Anti-immigration party shakes up Swedish elections

The Sweden Democrats stunned political observers at the weekend, winning seats for the first time and placing them in the position to give voice to their anti-immigration platform.

The far-right party on Sunday grabbed 20 of the 349 available seats in the country's assembly.

The Sweden Democrats jumped into the deep end of the anti-immigration debate, cozying up to the increasing number of Swedes who are expressing concern over their country's liberal immigration policies, especially at a time when many people are struggling to make ends meet following the global economic crisis.

Michael Aastrup Jensen, a member of the Danish Parliament for the Liberal Party, says the unwillingness of the established parties to discuss the issue of immigration has resulted in the unexpected vote.

None of the established parties and none of the established media in Sweden like to discuss it because they feel like it is not politically correct,” said Jensen. “There is a ‘blanket’ drawn all over the Swedish media. This should be a wake-up call to all the other parties.”

Watch the full interview with Michael Aastrup Jensen

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Immigrants presently make up about 14% of the country's population of 9.5 million.

Sweden's governing center-right Alliance, which is made up of four distinct parties, fell short of a decisive victory with 172 seats. Meanwhile, the center-left Social Democrats and Green party bloc won 157 seats.

Although the four-party Alliance coalition beat the center-left opposition by a wide margin, it lost its overall majority in parliament due to the new seats secured by the anti-immigrant Sweden Democrats.

Prime Minister Fredrik Reinfeldt, in an effort to isolate the Sweden Democrats, said he would not seek an alliance with the far-right party, but rather would work for unification with the center-left oppostion bloc.

Swedish media said the election results mark a dramatic shift for a country known for its tolerance and pro-liberal policies.

"It is Monday morning and time for Swedes to find a new self-image," wrote daily Svenska Dagbladet.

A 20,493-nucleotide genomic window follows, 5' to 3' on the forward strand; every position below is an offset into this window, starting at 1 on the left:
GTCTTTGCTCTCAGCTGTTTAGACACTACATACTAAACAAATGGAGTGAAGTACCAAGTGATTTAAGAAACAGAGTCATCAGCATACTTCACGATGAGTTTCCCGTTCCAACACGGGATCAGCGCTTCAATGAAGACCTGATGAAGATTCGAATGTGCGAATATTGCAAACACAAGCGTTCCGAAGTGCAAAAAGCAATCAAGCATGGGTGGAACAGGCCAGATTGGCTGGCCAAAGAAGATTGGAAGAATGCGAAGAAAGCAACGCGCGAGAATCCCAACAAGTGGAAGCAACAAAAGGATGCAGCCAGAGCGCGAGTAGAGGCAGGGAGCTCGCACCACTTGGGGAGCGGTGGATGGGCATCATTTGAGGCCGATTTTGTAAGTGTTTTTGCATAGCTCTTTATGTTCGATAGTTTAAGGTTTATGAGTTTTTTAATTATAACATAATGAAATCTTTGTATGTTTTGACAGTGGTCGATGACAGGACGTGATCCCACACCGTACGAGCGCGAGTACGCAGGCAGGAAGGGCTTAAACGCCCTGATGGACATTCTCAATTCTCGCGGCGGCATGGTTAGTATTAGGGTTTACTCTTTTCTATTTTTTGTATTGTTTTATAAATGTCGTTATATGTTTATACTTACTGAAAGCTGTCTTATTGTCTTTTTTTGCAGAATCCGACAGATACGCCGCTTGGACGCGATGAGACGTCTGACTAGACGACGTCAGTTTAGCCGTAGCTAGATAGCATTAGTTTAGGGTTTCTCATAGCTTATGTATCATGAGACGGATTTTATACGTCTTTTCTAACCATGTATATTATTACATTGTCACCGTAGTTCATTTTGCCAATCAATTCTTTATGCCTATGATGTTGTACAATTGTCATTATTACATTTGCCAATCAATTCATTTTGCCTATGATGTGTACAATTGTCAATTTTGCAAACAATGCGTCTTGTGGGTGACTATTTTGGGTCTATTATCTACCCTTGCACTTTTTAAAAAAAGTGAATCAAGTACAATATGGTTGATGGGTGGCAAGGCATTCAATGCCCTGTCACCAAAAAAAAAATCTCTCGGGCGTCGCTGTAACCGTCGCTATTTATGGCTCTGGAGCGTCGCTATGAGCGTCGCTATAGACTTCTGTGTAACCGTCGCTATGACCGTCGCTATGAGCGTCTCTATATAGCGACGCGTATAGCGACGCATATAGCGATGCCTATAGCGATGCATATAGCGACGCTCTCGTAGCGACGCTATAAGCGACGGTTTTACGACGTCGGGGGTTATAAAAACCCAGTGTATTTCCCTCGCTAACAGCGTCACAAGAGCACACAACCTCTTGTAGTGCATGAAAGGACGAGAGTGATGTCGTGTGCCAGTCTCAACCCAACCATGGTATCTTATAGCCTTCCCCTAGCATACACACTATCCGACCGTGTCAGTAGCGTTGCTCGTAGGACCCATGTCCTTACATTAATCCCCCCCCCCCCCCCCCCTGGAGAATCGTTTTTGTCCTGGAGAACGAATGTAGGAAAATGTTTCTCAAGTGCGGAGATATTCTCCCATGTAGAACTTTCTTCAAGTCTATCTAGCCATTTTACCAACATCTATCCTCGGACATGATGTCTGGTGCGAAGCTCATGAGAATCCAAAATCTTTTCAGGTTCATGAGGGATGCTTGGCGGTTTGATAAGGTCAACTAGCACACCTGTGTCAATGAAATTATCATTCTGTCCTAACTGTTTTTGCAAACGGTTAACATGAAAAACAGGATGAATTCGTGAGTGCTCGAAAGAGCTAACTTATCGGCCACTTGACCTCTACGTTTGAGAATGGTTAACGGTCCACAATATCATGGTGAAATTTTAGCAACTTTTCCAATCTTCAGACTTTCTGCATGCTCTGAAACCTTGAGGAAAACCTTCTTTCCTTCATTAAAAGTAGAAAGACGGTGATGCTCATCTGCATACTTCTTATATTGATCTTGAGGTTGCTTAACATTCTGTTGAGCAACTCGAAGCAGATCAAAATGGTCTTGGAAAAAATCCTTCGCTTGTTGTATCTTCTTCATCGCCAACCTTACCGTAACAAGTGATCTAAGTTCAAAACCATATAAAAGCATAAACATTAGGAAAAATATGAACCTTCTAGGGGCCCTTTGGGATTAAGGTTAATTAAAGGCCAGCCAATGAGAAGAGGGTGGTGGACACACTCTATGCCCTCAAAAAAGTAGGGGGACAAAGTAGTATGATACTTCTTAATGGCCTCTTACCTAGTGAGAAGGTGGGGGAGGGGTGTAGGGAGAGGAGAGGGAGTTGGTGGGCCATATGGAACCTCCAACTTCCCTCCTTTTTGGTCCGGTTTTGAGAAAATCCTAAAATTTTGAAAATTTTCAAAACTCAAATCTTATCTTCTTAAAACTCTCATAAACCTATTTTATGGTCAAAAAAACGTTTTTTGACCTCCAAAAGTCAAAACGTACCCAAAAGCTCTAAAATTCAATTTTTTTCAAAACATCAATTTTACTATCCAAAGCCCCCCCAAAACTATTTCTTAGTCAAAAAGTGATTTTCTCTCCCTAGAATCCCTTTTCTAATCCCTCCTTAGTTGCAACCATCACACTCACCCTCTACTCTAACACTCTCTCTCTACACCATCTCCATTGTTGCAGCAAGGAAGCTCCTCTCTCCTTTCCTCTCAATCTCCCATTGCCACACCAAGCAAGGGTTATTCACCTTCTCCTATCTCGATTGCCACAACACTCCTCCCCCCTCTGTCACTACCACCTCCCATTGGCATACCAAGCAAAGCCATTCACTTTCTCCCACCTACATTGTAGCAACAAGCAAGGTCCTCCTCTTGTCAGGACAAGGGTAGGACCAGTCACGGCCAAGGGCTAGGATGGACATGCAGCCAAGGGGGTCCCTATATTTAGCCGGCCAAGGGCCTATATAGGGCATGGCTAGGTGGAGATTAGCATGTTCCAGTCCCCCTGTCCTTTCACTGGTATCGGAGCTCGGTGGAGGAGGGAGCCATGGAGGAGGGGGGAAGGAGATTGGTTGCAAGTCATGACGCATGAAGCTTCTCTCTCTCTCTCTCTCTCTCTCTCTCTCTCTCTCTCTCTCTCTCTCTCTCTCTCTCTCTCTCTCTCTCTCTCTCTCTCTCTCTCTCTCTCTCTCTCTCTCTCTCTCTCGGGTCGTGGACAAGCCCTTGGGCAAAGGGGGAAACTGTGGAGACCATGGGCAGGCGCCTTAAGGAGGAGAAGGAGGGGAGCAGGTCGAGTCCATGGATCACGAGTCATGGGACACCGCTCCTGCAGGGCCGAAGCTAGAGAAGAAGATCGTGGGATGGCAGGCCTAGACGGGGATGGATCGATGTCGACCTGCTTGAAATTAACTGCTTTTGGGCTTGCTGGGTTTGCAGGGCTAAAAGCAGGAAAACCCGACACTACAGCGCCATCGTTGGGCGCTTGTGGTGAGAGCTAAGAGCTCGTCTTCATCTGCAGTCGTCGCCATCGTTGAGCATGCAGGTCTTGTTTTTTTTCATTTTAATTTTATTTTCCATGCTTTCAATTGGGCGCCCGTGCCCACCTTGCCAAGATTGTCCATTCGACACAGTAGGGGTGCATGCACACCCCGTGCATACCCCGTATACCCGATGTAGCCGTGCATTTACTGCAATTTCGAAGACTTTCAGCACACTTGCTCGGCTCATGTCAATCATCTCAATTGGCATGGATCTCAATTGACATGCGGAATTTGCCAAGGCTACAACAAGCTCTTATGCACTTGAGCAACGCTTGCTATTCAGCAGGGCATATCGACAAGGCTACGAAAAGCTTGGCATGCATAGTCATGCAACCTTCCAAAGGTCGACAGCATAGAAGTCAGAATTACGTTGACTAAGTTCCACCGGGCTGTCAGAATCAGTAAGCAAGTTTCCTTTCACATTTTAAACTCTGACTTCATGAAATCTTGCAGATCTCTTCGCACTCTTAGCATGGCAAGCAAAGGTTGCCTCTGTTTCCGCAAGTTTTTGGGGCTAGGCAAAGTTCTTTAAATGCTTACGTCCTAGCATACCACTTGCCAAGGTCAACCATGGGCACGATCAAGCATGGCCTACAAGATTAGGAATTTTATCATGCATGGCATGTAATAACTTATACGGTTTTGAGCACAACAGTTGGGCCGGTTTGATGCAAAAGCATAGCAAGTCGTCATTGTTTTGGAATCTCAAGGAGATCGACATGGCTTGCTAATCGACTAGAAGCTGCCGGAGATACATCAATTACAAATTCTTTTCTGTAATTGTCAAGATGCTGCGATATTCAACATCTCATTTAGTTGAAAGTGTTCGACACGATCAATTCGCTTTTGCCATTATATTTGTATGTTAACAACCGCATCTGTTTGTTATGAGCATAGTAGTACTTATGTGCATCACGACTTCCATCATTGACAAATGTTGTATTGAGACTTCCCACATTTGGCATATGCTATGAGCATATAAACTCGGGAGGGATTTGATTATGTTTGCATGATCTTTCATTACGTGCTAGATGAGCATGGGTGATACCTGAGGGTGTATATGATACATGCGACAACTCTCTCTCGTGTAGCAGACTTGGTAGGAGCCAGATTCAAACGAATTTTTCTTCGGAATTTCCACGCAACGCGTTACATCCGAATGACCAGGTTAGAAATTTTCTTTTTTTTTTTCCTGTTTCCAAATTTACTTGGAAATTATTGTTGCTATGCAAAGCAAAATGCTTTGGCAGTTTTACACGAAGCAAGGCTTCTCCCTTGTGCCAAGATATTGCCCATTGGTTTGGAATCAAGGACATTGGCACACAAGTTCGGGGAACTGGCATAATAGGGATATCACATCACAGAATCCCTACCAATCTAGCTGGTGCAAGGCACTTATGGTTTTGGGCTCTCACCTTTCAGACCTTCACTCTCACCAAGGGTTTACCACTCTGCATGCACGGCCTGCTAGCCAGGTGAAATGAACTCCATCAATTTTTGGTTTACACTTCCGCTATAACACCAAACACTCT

"A centre-right government without a majority, a wrecked Social Democracy and a party with roots in far-right extremism holding the balance of power."

A long, hard road to victory

Sweden is one of Europe’s oldest democracies, but for some, the lead up to this year’s election in Sweden has been anything but democratic. Candidates from the right-wing Sweden Democrats say they have been harassed and bullied, allegedly by young people from far-left groups, as well as denied media attention.

“There have been several cases which passed without notice, but now it is starting to become known. We are a big party now, so it is getting more attention,” said head of the party Jimmie Aakesson. “It is horrible that it should happen during an election campaign. It is a threat to Swedish democracy.”

The Sweden Democrats have become a force to be reckoned with in Swedish politics. They accuse the government of failing to properly address the immigration issue, and point to the large numbers of migrants that live in enclaves totally cut off from Swedish society.

These people do not learn Swedish, they argue, thus creating tension between diverse ethnic groups while, at the same time, draining the welfare system.

The SD wants to severely limit immigration, and encourage migrants who will not integrate into "normal Swedish society" to leave the country. As such, it has led to them being branded Nazis by left-wing groups.

Thursday saw one SD public meeting given the go-ahead. However, in the days leading up to the election, the party was forbidden from campaigning, with the police saying they could not guarantee their safety.

SD candidate Nina Kain says that it is tantamount to the state guaranteeing free speech with one hand, but taking it away with the other. She knows all about threats to her personal safety – last week she came home to find a swastika daubed on her front door.

“Of course, you look twice over your shoulder, but I am not scared. It gives more fuel to my fire,” she said. “It makes me angry because it is one of the things that made me be in this party. It was that the democracy is not what it used to be. You cannot say what you want in Sweden anymore.”

Nina reckons she got off lightly. A fellow SD candidate, in a scene reminiscent of a Tarantino movie, was tortured by youths in his house, held down while a swastika was carved into his forehead. He told police he had heard them speaking Arabic.

In a town like Malmo, where 30% of the population was born abroad, the Sweden Democrats have attracted significant support among the Swedish-born population. The latest polls put their popularity nationwide at 7.6%, enough to win 26 parliamentary seats out of 349.

Henning Sussner, a political candidate in the nearby town of Landskrona, does not agree with the message the Sweden Democrats are putting out, but thinks it is important they should be allowed to speak.

“We do have that anti-fascist movement here which is pretty violent, but it is a very marginalized group of young people who are angry that the Sweden Democrats are allowed to say whatever they like in public,” he said. “Of course, we can not tolerate that. Here in this country we do not have a culture which is built on violence.”

Sweden’s other political parties have said they will not work with the Sweden Democrats, so it is not just threats to their safety that the SD candidates have to worry about.

“They are already discussing…how to keep us out anyway. What about democracy then?” Kain asked. “It is people that have voted us to sit there, and still they are trying to shut us out, so it scares me.”

Now ordinary people will have to decide whether they value free speech enough to let an anti-immigration party play a role in governing. Some have already shown that they do not.